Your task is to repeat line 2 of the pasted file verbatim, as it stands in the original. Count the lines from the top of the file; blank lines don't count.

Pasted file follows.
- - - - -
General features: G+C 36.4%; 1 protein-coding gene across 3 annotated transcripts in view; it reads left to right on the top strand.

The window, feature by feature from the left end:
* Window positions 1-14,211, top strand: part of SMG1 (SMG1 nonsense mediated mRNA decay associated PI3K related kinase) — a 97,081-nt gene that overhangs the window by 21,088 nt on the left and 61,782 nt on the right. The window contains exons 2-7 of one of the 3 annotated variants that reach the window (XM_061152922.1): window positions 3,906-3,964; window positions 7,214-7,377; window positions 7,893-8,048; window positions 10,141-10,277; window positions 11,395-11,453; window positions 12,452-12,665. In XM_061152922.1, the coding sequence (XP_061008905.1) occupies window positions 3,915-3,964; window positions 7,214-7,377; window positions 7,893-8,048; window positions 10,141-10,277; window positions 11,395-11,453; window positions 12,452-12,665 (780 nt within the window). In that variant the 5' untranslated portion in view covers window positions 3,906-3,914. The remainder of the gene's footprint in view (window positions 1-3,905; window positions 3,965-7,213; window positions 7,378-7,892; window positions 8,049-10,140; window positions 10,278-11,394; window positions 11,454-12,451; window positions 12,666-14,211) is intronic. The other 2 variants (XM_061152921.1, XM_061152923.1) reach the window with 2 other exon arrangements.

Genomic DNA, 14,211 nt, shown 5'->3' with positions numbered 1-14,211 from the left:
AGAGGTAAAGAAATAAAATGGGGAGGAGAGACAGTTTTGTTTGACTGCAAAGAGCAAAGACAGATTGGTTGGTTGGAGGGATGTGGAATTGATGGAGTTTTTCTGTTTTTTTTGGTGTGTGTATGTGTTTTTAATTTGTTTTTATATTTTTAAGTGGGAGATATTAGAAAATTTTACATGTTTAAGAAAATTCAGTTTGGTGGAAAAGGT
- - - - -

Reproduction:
The window, feature by feature from the left end: